One of the perhaps less than damning email exchanges was Zuckerberg's musing over considering charging users for Facebook access, but with his gut instincts telling him that there was no way to charge users in a way that makes Facebook some "real money" but at the same time doesn't damage its growth.
For people who really love using Facebook that could be seen as a positive point, but the documents really do paint Facebook in a bad light.
Now we can understand a for-profit company having such ambitions and being seemingly unconcerned with data-sharing risks and user privacy, at least internally. But externally Facebook paints itself as a user-centric platform designed to connect everyone together in an almost harmonious fashion, which these documents pour a shower of the brown stuff over.
While we contacted Facebook for a direct comment on the documents' reveal, the social network has yet to reply. But Zuckerberg took to Facebook and did a post about the situation, pretty much noting that it's important the documents aren't taken out of context.
"I understand there is a lot of scrutiny on how we run our systems. That's healthy given the vast number of people who use our services around the world, and it is right that we are constantly asked to explain what we do. But it's also important that the coverage of what we do - including the explanation of these internal documents - doesn't misrepresent our actions or motives," he wrote.
He also reiterated the effort Facebook went to when it changed its third-party data-sharing rules in 2014 to get rid of "sketchy apps" such as the quiz that sold data onto Cambridge Analytica and thus laid to the data use scandal.
"We've focused on preventing abusive apps for years, and that was the main purpose of this major platform change starting in 2014. In fact, this was the change required to prevent the situation with Cambridge Analytica. While we made this change several years ago, if we had only done it a year sooner we could have prevented that situation completely," said Zuckerberg.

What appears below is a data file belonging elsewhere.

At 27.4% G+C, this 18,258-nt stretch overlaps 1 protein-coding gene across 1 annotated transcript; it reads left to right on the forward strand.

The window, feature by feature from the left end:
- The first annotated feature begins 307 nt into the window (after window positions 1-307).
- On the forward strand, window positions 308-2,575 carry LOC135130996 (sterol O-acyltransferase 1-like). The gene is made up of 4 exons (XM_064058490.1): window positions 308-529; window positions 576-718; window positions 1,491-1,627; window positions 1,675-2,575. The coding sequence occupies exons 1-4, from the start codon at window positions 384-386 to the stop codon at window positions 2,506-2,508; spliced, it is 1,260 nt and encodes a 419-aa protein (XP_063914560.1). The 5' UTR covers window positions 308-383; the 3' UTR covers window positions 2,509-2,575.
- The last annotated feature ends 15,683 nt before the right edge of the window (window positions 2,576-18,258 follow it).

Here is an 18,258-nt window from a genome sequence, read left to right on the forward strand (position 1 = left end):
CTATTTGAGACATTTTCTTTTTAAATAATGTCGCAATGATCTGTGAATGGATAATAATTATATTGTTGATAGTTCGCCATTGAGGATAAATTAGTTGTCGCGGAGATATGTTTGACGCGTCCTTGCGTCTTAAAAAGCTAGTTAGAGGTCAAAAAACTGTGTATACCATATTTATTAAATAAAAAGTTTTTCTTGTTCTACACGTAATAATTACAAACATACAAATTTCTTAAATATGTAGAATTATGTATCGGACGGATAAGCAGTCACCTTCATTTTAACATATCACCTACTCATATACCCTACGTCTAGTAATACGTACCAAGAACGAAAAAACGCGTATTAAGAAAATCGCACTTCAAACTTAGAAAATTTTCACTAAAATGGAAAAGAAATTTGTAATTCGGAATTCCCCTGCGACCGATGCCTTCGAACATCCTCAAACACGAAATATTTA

And the Zuck also explained that Facebook considered charging developers access to its platform, not user-related data.
"Like any organisation, we had a lot of internal discussion and people raised different ideas. Ultimately, we decided on a model where we continued to provide the developer platform for free and developers could choose to buy ads if they wanted. This model has worked well. Other ideas we considered but decided against included charging developers for usage of our platform, similar to how developers pay to use Amazon AWS or Google Cloud. To be clear, that's different from selling people's data. We've never sold anyone's data," he said.
That makes a bit more sense, but the internal documents still don't paint Facebook in a very nice light, and with the year the social network has already been having with data exposing problems, we suspect the titbits revealed in these documents could see a good few people quit the social network,
Maybe now Zuckerberg might finally pop over to the UK and explain to MPs what Facebook gets up to when it comes to data use and privacy on its social network. µ
The app now meets the DoD's compliance standards, apparently
For folks who like their tweets in real-time
43 Days. Thousands of responses. Huge potential for improvements
It also risks a fine of, er, £8,100